In a recent Supreme Court ruling, the court decided whether a statement of loss prepared by the plaintiff’s auditor could be produced during legal proceedings. The Supreme Court found that it was an expert opinion obtained after the commencement of the legal proceedings and it was therefore not allowed.
The ruling illustrates the importance of expert opinions being obtained prior to commencement of the legal proceedings and shows when it is considered an expert opinion or evidence given by a party.
Unilaterally obtained statements
It appears from section 341a(1) of the Administration of Justice Act that statements on specific matters of a “technical, financial or similar nature” may be produced as evidence in legal proceedings. It is a condition that the statement has been obtained prior to the commencement of the legal proceedings. Statements obtained after the commencement of the legal proceedings may generally not be produced when the opponent objects.
The basis of Danish law is that disputed facts must be clarified by way of an expert opinion procured by the court. A party is therefore not free to use its own expert statements in court but must generally proceed in compliance with the rules on expert opinions.
Unilaterally obtained statements are furthermore not considered objective and therefore have limited evidential value. Finally, the purpose of the rules is to avoid that the parties to an action - as it is the case in several other countries - each obtain their own statements - thereby creating an “expert race”.
Audit opinion concerning statement of loss
The case concerned the question whether a company could produce an aggregate report of its loss during an action for damages which had been prepared by the plaintiff’s auditor PwC after the commencement of the legal proceedings.
The plaintiff had made a substantial claim for damages of approx. DKK 130 million against the defendant and had stated in the writ that the loss had been calculated with the assistance of PwC. The plaintiff stated that a report in this respect was going to be produced during the proceedings. Subsequently, the plaintiff also requested that an expert opinion was initiated for the purpose of obtaining a report from an independent expert concerning the principles applied in relation to the statement of loss. According to the plaintiff, the statement of loss prepared by PwC was to be presented to the expert.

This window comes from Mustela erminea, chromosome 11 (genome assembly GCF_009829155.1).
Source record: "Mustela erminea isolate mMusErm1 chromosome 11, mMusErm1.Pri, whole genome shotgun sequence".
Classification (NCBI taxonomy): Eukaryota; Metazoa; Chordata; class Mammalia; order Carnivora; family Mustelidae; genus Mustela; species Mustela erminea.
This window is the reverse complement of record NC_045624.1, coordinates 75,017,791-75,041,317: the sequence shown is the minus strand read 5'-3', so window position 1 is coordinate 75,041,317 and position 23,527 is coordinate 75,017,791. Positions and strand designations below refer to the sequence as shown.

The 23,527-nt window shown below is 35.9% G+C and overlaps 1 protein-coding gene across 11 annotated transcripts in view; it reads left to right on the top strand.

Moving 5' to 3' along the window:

The defendant objected to the production of the statement of loss with reference to the fact that it was an expert statement unilaterally obtained after the commencement of the proceedings.
The district court found that the statement could not be included in the case as it had been prepared after the commencement of the proceedings. The high court attached importance to the fact that the statement of loss had been prepared by the plaintiff’s usual auditor for the purpose of calculating the claim for damages. Based on the content and nature of the statement, it should therefore be comparable to evidence given by a party.
Supreme court ruling
When assessing whether it was to be considered an expert statement or evidence given by a party, the Supreme Court took into account that the statement of loss was not only a presentation of figures but also an independent and self-explanatory statement. It was part of the assessment that the statement had been prepared by PwC for the purpose of the legal proceedings, and that the report referred to the special ethical rules on integrity, objectivity and independence applying to auditors.
According to the Supreme Court, the statement contained the expert knowledge and authority of an audit opinion and it had been obtained after the commencement of the legal proceedings for the purpose of the proceedings and because the plaintiff wished to produce it to the expert in connection with the expert opinion. Permission to produce the statement of loss to the expert before obtaining the expert opinion would also, according to the Supreme Court, involve a risk of undue influence on the expert.
On the basis of the above, the Supreme Court found that the statement of loss could not be included.
Importance of the ruling
The ruling upholds the courts’ clear basis that unilaterally obtained statements obtained after the commencement of the proceedings may generally not be included in the proceedings and is therefore in line with case law within this area.
At the same time, the ruling is an important interpretative aid when defining expert opinions versus evidence given by a party. It is therefore not decisive whether a party states that the statement is “evidence given by a party” with reference to a permanent cooperation with the expert - but, on the contrary, whether the statement appears to be an expert opinion based on its content.
At the same time, the ruling emphasises the importance of a party obtaining relevant expert statements before legal proceedings are commenced.